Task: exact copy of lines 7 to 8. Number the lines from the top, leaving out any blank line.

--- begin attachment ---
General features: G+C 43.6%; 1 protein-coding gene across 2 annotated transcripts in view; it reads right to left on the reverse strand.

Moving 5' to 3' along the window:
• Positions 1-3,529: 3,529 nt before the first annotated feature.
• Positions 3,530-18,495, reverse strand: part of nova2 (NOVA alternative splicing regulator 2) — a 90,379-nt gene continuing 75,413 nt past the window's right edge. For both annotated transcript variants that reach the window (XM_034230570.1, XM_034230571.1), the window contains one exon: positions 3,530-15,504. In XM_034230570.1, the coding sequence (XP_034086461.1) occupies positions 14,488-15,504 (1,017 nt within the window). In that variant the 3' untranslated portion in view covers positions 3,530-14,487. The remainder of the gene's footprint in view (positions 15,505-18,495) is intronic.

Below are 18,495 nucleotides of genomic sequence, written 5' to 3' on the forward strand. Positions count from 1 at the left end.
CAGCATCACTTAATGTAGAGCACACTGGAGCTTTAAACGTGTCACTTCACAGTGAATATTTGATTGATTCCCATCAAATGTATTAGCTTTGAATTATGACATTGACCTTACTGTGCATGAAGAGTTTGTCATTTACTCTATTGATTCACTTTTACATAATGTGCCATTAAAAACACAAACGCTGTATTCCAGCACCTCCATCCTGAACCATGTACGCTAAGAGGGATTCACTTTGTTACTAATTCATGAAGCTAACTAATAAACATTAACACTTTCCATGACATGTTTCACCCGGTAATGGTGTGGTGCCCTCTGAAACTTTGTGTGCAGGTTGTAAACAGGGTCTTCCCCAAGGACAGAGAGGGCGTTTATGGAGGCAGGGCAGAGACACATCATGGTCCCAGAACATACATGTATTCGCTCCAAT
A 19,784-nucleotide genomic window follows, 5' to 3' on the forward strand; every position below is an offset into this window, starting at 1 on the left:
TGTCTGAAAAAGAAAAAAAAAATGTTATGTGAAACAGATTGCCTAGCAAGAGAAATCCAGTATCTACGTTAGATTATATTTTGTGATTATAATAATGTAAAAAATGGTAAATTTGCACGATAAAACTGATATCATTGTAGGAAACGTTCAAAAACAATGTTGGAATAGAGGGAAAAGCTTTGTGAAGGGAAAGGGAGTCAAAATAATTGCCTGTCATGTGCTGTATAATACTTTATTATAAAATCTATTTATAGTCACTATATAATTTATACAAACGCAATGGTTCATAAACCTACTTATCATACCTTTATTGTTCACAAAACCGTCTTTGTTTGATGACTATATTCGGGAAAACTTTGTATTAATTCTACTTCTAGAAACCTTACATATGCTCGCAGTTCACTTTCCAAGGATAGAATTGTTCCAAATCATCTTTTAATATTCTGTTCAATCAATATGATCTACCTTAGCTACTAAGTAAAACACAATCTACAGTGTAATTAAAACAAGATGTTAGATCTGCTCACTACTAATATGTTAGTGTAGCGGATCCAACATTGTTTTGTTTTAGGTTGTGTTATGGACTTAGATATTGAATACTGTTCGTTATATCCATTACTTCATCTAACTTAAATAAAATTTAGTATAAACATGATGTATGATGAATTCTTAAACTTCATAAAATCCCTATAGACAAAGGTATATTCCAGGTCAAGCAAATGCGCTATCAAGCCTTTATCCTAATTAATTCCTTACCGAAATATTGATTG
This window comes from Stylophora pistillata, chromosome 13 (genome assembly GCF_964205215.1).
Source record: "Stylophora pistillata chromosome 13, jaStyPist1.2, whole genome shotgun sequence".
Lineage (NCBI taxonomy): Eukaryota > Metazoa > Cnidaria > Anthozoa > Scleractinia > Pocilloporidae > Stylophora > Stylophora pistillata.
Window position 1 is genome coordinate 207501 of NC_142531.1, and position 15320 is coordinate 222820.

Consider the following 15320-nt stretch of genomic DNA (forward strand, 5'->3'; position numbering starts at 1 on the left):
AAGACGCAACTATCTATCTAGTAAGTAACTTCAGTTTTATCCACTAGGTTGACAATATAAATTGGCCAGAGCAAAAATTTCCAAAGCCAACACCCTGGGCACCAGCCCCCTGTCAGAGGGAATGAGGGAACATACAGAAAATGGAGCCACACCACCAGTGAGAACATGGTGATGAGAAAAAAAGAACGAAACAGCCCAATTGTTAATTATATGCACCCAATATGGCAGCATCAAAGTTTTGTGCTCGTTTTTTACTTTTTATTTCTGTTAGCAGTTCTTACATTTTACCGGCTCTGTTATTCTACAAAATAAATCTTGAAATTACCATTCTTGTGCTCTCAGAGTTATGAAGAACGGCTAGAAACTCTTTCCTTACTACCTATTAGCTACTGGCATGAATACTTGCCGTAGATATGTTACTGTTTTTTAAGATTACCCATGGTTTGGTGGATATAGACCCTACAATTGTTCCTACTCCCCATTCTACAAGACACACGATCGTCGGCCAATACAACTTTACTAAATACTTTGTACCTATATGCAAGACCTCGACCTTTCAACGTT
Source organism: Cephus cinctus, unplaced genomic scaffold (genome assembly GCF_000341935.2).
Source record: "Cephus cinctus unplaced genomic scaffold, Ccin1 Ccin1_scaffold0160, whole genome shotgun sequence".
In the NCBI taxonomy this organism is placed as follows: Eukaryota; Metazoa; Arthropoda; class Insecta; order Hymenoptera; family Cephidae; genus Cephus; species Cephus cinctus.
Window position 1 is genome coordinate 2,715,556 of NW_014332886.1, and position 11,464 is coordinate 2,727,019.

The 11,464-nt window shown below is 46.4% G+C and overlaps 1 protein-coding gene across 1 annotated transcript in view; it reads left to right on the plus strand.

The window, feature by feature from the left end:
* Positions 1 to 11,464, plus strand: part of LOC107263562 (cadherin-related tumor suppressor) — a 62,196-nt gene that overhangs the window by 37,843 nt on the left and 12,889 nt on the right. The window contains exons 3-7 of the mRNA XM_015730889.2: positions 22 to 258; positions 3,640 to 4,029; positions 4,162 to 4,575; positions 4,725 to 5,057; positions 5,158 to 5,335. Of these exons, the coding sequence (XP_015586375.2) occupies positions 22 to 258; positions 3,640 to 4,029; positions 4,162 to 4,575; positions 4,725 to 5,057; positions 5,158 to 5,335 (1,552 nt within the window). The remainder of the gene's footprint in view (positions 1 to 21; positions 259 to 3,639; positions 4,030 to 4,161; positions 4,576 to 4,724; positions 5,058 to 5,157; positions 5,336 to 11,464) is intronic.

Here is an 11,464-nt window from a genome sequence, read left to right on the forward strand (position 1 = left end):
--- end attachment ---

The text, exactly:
A 19,784-nucleotide genomic window follows, 5' to 3' on the forward strand; every position below is an offset into this window, starting at 1 on the left:
TGTCTGAAAAAGAAAAAAAAAATGTTATGTGAAACAGATTGCCTAGCAAGAGAAATCCAGTATCTACGTTAGATTATATTTTGTGATTATAATAATGTAAAAAATGGTAAATTTGCACGATAAAACTGATATCATTGTAGGAAACGTTCAAAAACAATGTTGGAATAGAGGGAAAAGCTTTGTGAAGGGAAAGGGAGTCAAAATAATTGCCTGTCATGTGCTGTATAATACTTTATTATAAAATCTATTTATAGTCACTATATAATTTATACAAACGCAATGGTTCATAAACCTACTTATCATACCTTTATTGTTCACAAAACCGTCTTTGTTTGATGACTATATTCGGGAAAACTTTGTATTAATTCTACTTCTAGAAACCTTACATATGCTCGCAGTTCACTTTCCAAGGATAGAATTGTTCCAAATCATCTTTTAATATTCTGTTCAATCAATATGATCTACCTTAGCTACTAAGTAAAACACAATCTACAGTGTAATTAAAACAAGATGTTAGATCTGCTCACTACTAATATGTTAGTGTAGCGGATCCAACATTGTTTTGTTTTAGGTTGTGTTATGGACTTAGATATTGAATACTGTTCGTTATATCCATTACTTCATCTAACTTAAATAAAATTTAGTATAAACATGATGTATGATGAATTCTTAAACTTCATAAAATCCCTATAGACAAAGGTATATTCCAGGTCAAGCAAATGCGCTATCAAGCCTTTATCCTAATTAATTCCTTACCGAAATATTGATTG